Groups Promise Grizzly Suit If Delisting Continues

Jul 3, 2017

Credit National Digital Library of the United States Fish and Wildlife Service

A coalition of conservation groups announced Friday, June 30, they intend to sue the U.S. Fish and Wildlife Service (USFWS) unless it decides to ban trophy hunting of grizzly bears.

USFWS delisted Yellowstone-area bears last month with the support of members of the Wyoming Game and Fish Department, who said that the population is recovered and ready for state management.

But four organizations including the Northern Cheyenne tribe and the Center for Biological Diversity argue that the most recent data is telling a different story. The interagency team that monitors grizzly bears reported declines in the population from 2014 to 2016 – partially related to conflicts with humans.

Center for Biological Diversity attorney Andrea Santarsiere said that’s also because food sources like cutthroat trout and whitebark pine are declining.

“Bears are shifting to more of a meat-based diet,” Santarsiere said. “And as a result of that, they’re coming into more conflicts: more conflicts with livestock, more conflicts with people, and more conflicts with other bears.”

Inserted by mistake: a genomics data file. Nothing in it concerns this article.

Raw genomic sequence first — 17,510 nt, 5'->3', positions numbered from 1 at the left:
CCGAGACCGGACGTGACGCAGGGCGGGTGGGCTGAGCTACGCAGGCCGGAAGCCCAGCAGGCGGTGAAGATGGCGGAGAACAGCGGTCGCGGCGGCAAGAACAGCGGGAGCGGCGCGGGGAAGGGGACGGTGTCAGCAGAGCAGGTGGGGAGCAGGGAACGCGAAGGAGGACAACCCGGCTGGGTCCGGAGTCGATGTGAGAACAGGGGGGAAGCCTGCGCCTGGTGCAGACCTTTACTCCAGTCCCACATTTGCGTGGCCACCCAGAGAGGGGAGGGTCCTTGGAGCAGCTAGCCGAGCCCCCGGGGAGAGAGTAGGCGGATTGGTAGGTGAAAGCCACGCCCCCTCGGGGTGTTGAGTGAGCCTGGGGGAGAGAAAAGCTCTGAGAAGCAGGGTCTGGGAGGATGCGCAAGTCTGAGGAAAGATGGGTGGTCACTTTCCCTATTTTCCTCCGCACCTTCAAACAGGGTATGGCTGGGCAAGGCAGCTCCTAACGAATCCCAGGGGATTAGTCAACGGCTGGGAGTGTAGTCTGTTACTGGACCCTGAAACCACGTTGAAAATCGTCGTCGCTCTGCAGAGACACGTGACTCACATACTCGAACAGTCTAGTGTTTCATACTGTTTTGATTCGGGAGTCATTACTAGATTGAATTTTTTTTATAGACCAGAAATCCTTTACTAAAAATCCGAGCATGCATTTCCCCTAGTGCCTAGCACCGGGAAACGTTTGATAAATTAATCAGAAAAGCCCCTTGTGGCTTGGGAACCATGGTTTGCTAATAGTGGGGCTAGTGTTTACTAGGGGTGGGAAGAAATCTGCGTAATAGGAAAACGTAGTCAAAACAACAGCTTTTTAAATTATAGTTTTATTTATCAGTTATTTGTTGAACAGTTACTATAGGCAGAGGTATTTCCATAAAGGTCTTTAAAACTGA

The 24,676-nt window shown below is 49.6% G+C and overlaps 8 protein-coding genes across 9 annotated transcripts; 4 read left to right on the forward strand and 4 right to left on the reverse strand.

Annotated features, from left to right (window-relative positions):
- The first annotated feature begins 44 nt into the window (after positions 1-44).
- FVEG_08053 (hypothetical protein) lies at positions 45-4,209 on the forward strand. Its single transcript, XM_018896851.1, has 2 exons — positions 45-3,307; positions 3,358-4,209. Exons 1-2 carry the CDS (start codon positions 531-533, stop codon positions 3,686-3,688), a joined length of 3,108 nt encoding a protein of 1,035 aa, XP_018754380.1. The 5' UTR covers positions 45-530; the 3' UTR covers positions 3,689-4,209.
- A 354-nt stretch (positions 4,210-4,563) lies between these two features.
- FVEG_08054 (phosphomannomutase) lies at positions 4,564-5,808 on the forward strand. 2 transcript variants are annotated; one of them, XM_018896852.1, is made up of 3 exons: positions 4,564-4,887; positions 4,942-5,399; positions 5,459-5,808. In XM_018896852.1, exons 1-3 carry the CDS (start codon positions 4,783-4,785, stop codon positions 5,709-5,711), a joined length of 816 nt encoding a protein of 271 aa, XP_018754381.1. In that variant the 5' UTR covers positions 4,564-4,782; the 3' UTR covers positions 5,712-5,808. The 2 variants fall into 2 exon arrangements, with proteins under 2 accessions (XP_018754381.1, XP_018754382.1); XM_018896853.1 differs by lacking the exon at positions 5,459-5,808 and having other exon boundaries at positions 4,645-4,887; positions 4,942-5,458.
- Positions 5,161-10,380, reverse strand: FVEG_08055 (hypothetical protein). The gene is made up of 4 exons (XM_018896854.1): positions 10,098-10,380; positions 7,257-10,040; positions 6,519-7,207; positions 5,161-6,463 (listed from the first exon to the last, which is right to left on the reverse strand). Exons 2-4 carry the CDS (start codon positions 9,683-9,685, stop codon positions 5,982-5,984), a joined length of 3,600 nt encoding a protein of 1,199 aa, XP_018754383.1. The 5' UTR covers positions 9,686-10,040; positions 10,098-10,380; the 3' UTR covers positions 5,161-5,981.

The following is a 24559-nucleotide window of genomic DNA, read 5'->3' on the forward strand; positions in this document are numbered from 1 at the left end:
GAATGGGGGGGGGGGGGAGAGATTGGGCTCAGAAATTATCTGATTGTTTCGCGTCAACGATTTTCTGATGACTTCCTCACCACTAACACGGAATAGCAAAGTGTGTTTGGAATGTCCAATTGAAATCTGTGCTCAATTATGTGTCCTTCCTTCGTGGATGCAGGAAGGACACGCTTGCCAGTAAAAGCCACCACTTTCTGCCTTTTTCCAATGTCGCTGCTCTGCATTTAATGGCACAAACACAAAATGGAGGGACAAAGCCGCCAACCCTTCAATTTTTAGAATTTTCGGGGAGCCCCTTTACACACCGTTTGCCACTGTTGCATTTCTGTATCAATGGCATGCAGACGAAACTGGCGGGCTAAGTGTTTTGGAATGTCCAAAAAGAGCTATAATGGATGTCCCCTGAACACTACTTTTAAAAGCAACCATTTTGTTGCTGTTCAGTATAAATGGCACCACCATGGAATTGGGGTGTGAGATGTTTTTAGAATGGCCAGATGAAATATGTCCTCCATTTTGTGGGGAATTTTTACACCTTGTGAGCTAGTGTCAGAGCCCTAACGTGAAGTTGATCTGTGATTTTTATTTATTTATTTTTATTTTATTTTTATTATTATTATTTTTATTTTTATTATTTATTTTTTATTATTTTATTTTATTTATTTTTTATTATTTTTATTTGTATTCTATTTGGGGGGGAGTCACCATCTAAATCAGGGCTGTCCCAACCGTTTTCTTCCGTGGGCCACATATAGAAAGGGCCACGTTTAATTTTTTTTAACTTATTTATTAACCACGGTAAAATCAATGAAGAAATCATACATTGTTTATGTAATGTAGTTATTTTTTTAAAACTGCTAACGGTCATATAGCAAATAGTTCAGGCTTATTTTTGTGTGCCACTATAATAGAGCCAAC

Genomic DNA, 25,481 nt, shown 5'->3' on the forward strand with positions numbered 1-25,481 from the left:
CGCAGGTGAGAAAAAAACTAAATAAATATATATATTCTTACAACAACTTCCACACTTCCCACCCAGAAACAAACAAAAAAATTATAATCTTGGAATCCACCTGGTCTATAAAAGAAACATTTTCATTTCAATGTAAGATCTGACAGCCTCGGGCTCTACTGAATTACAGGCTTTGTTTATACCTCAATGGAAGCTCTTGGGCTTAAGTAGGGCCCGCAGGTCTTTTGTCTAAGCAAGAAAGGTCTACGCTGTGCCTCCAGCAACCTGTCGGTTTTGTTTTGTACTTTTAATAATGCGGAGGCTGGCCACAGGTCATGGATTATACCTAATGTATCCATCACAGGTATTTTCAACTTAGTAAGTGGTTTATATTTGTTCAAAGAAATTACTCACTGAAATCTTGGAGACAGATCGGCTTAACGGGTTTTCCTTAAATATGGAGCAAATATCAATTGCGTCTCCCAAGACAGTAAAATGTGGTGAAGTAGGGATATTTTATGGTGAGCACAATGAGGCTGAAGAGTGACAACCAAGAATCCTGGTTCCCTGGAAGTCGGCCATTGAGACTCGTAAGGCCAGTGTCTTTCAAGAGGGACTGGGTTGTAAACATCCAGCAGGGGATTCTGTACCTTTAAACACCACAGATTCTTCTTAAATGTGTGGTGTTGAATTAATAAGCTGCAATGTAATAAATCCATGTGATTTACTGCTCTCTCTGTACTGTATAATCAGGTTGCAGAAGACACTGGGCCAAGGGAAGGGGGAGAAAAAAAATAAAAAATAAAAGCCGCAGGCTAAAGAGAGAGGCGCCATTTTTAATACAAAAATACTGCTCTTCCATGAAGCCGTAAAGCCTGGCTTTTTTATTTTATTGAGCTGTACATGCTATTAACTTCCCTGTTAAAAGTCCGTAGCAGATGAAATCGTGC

Research has shown that bears generally do eat more meat during years when whitebark pine seeds are in short supply. 

But advocates of delisting see the increase in human-bear conflicts as a sign that the population is high enough. Under the current plan, Wyoming will be allowed to create a hunting season until the bear population dips to six hundred or fewer.

Santarsiere says she’s not only worried about the number of bears, but also their genetic diversity.

Santarsiere said, “If they delist them, the chances of a grizzly bear actually making it to another population decrease dramatically. Because once they leave the park, they might be subjected to hunting. And that creates potential genetic problems in the long term.”

Santarsiere said a better approach would be for the USFWS to improve the corridors between populations, and wait to de-list until all grizzly bears in the lower 48 states have recovered. Supporters of delisting have said that the state needs the flexibility to manage the animals, and that trophy hunting is a helpful tool.

The groups are giving the federal government sixty days to reinstate protections before they’ll take the issue to court.